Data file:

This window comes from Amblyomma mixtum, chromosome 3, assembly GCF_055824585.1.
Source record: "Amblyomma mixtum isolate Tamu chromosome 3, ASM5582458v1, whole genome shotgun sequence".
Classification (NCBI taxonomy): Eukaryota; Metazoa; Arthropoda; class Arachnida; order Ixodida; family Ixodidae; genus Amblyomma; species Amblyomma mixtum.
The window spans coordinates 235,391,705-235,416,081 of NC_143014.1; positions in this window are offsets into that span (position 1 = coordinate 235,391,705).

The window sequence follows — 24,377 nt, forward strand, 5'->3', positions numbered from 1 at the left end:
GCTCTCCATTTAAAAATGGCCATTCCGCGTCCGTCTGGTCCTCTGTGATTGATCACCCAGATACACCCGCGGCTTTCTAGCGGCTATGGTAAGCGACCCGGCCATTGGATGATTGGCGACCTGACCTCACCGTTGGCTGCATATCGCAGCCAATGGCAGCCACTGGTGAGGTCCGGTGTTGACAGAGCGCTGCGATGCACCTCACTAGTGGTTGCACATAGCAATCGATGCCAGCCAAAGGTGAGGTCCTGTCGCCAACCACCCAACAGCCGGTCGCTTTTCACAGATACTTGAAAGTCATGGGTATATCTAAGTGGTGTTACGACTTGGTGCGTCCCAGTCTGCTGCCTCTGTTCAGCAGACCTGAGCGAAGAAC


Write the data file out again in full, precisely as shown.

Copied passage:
This window comes from Amblyomma mixtum, chromosome 3, assembly GCF_055824585.1.
Source record: "Amblyomma mixtum isolate Tamu chromosome 3, ASM5582458v1, whole genome shotgun sequence".
Classification (NCBI taxonomy): Eukaryota; Metazoa; Arthropoda; class Arachnida; order Ixodida; family Ixodidae; genus Amblyomma; species Amblyomma mixtum.
The window spans coordinates 235,391,705-235,416,081 of NC_143014.1; positions in this window are offsets into that span (position 1 = coordinate 235,391,705).

The window sequence follows — 24,377 nt, forward strand, 5'->3', positions numbered from 1 at the left end:
GCTCTCCATTTAAAAATGGCCATTCCGCGTCCGTCTGGTCCTCTGTGATTGATCACCCAGATACACCCGCGGCTTTCTAGCGGCTATGGTAAGCGACCCGGCCATTGGATGATTGGCGACCTGACCTCACCGTTGGCTGCATATCGCAGCCAATGGCAGCCACTGGTGAGGTCCGGTGTTGACAGAGCGCTGCGATGCACCTCACTAGTGGTTGCACATAGCAATCGATGCCAGCCAAAGGTGAGGTCCTGTCGCCAACCACCCAACAGCCGGTCGCTTTTCACAGATACTTGAAAGTCATGGGTATATCTAAGTGGTGTTACGACTTGGTGCGTCCCAGTCTGCTGCCTCTGTTCAGCAGACCTGAGCGAAGAAC